TED: I’ve always said that Michigan didn’t become great because of the auto industry, the auto industry became great because of a Michigander. Michiganders are creative and entrepreneurial people; however, as I pointed out in the Salon article, the greatest tycoon Michigan has produced in this century is Larry Page, and he lives in California.
MARK: In your article for Salon, you say that, twenty years ago, after graduating from Michigan State, you moved to Chicago, along with all of your friends. As things in Michigan weren’t so terrible 20 years ago, at least relative to today, would I be right to assume that there were others things luring you there? In other words, as much as I’d like to attribute the brain drain to economics and politics, isn’t it probably true that a great many young people move to Chicago because it’s a relatively functional large city, where a lot of interesting things are happening, and where there’s a sizable dating pool? Which isn’t to say, of course, that politics and economics haven’t played a part in keeping Detroit from becoming such a destination. It may be a distinction without a difference, but I wonder if, in other words, we’re losing the war with Chicago just because we don’t have a thriving metropolis during a period in our history when bright young people are being disproportionately drawn to cities.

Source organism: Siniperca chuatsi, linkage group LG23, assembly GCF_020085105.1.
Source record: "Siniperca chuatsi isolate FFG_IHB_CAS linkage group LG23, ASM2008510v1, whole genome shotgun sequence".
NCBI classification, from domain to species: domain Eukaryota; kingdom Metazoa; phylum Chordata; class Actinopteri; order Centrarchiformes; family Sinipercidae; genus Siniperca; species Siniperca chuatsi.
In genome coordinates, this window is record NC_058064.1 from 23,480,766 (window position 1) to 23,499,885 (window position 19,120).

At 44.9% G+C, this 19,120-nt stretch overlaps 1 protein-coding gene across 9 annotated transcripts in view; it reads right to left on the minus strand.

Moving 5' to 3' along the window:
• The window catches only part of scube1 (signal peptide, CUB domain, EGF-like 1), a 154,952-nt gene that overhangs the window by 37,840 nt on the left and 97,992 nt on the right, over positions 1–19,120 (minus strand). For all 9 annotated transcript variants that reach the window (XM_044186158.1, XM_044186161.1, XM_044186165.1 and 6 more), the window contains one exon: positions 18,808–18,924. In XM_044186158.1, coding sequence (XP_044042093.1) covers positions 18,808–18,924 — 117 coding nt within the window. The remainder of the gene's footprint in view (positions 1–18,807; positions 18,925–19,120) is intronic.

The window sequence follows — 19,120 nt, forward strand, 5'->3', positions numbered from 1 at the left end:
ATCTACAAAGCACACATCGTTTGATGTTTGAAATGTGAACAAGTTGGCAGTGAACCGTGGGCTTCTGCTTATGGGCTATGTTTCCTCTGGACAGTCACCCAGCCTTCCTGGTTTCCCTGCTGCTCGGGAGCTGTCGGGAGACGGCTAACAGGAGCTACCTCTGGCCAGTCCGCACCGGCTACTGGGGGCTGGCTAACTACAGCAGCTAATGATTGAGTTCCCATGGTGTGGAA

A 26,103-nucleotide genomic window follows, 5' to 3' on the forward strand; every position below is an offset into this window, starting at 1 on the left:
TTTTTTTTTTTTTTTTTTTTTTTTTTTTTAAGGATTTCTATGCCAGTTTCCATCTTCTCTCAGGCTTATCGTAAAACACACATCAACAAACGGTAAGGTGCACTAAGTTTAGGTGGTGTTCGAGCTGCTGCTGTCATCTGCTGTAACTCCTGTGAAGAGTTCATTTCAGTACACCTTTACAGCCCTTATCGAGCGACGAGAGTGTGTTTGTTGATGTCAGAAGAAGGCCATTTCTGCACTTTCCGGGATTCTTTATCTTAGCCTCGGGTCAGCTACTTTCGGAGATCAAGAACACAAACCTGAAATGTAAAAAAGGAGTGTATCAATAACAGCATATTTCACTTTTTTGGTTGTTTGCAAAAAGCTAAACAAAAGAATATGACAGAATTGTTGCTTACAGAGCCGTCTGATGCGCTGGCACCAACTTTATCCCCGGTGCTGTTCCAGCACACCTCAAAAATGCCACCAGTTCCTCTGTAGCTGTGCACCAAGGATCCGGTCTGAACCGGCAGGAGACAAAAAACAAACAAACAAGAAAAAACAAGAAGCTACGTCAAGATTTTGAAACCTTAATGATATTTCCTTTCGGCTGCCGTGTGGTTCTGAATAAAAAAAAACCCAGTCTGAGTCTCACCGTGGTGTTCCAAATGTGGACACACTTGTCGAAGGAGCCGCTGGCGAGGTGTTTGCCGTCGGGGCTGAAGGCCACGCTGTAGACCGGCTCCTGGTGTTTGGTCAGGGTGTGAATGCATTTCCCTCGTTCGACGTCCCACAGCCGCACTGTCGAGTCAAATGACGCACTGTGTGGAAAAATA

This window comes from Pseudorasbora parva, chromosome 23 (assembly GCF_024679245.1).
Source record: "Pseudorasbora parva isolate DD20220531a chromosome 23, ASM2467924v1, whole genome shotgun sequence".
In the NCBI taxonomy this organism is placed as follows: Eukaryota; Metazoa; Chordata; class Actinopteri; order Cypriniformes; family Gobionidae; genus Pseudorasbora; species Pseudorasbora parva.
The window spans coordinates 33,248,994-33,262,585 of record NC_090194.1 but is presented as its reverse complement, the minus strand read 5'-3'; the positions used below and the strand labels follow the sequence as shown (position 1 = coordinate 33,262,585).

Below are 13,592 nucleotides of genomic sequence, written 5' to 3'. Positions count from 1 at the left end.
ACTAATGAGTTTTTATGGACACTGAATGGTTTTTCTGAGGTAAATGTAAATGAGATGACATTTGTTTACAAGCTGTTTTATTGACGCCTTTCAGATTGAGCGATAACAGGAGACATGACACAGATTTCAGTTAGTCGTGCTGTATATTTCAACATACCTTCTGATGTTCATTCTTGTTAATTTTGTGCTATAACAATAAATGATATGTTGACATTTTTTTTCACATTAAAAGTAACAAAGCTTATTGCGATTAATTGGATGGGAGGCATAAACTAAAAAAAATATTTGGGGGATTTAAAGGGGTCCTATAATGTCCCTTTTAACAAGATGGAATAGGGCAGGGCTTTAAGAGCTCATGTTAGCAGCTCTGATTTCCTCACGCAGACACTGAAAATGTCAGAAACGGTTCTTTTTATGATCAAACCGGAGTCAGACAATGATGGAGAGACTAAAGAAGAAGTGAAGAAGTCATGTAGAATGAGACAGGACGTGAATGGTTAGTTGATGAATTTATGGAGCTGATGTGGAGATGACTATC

TED: Twenty years ago, the country was in a recession, and Detroit’s murder rate was its all-time high, because of the crack wars. When I graduated from MSU’s College of Arts and Letters, I don’t think any of the people surrounding me at commencement had a full-time job. I actually lived in Washington D.C., and Decatur, Illinois, working on a newspaper, for two and half years before I moved to Chicago. But so many of my friends from Lansing had moved there, I was able to plug right into a community. It was like being an immigrant. I think young people have always been drawn to cities. One thing I learned is that Chicago’s success comes at the expense of the other cities in the region. There can only be one Midwestern metropolis. It’s a consequence of globalization. Just as money and education are flowing to fewer people, they’re flowing to fewer cities… The Midwest only has room for one big destination city. The book “Caught in the Middle: America’s Heartland in the Age of Globalism” by Richard C. Longworth describes this phenomenon well. In its first golden age, from the 1890s to the 1920s, Chicago was luring young people from the farms. Now it’s luring them from the smaller industrial cities.
MARK: That’s awfully fatalistic. If I’m understanding you correctly, you’re saying that Michigan can never compete, as Chicago, having already won the race, and become the dominant regional player, will always attract the best and brightest. Is there really nothing that can be done? Aren’t there other examples of functioning, financially-viable cities existing within a 250-mile radius of a thriving metropolis?